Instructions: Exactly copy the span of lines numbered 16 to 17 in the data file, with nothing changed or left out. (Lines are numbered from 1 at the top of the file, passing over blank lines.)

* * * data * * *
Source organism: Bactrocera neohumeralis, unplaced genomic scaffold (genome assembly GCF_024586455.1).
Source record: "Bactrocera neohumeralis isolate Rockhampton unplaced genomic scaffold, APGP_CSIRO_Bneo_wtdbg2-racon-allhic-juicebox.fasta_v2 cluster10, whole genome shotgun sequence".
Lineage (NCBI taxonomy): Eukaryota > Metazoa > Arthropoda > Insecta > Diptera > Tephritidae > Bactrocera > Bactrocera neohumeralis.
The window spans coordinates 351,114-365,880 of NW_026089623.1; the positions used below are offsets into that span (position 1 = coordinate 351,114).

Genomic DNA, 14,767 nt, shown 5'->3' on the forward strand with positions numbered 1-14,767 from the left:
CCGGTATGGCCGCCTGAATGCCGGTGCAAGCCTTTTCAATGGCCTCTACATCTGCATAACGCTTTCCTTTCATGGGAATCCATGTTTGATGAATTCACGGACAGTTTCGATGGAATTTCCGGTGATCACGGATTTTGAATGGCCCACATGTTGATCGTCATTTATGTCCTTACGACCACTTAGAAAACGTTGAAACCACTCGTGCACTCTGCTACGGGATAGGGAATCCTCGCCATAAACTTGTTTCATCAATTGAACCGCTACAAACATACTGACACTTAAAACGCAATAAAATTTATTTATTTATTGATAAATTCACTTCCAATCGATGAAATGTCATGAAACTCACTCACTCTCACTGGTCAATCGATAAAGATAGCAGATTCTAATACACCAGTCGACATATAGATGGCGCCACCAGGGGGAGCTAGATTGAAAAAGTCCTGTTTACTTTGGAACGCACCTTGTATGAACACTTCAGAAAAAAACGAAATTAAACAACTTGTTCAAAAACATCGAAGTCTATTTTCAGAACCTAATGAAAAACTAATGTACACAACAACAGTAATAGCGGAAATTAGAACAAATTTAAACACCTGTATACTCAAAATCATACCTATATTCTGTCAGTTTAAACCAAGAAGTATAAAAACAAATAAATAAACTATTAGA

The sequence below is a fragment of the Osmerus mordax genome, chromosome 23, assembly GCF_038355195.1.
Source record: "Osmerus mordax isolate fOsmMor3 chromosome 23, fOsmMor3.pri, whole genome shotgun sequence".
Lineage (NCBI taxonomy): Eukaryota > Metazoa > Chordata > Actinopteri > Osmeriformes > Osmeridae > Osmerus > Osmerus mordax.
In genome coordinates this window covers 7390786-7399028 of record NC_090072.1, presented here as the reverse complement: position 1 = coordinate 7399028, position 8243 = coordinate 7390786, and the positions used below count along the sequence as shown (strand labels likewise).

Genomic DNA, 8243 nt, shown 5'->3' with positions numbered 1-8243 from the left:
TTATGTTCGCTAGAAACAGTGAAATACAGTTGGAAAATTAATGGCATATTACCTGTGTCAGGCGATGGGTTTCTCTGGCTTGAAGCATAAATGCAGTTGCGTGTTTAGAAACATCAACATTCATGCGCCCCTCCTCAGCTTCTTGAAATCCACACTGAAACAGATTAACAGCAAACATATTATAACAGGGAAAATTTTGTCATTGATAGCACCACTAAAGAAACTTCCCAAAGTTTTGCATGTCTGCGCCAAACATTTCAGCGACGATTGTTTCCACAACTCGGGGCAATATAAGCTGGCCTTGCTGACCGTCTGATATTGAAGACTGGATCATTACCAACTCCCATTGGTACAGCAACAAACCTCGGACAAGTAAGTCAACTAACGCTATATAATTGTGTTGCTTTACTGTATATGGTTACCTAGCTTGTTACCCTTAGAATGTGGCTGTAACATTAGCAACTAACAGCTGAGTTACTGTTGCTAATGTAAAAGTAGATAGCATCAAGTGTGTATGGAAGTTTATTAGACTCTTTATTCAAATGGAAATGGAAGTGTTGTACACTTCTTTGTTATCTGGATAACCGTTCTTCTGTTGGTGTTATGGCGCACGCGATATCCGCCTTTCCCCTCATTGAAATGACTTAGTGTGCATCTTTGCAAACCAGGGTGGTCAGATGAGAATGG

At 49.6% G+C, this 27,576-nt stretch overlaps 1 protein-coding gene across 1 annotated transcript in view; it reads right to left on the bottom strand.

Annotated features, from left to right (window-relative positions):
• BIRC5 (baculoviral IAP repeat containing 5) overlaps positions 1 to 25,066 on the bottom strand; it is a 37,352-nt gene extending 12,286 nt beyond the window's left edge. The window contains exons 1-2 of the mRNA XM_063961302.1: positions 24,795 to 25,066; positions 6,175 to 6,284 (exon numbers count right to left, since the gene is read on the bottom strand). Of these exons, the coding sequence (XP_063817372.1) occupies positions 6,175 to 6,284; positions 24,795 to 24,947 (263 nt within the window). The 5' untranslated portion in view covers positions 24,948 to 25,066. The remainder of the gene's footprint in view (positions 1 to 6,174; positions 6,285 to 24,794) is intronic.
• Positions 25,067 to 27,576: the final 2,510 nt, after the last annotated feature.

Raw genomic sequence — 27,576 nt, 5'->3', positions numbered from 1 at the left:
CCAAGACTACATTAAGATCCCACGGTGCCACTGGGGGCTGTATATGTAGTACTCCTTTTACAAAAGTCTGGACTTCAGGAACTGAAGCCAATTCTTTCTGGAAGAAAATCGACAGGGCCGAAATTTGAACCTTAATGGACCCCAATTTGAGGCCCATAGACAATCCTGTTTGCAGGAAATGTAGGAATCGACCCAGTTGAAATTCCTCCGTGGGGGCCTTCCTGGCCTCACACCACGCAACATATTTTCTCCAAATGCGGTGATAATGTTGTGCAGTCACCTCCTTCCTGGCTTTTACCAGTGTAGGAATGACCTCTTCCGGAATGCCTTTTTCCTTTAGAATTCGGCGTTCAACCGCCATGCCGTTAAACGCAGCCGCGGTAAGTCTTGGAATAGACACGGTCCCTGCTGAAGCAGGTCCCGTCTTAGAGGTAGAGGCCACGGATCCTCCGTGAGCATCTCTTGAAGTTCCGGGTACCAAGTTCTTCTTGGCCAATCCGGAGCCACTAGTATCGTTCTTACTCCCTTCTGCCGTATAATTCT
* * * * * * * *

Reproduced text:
• Positions 25,067 to 27,576: the final 2,510 nt, after the last annotated feature.

Raw genomic sequence — 27,576 nt, 5'->3', positions numbered from 1 at the left: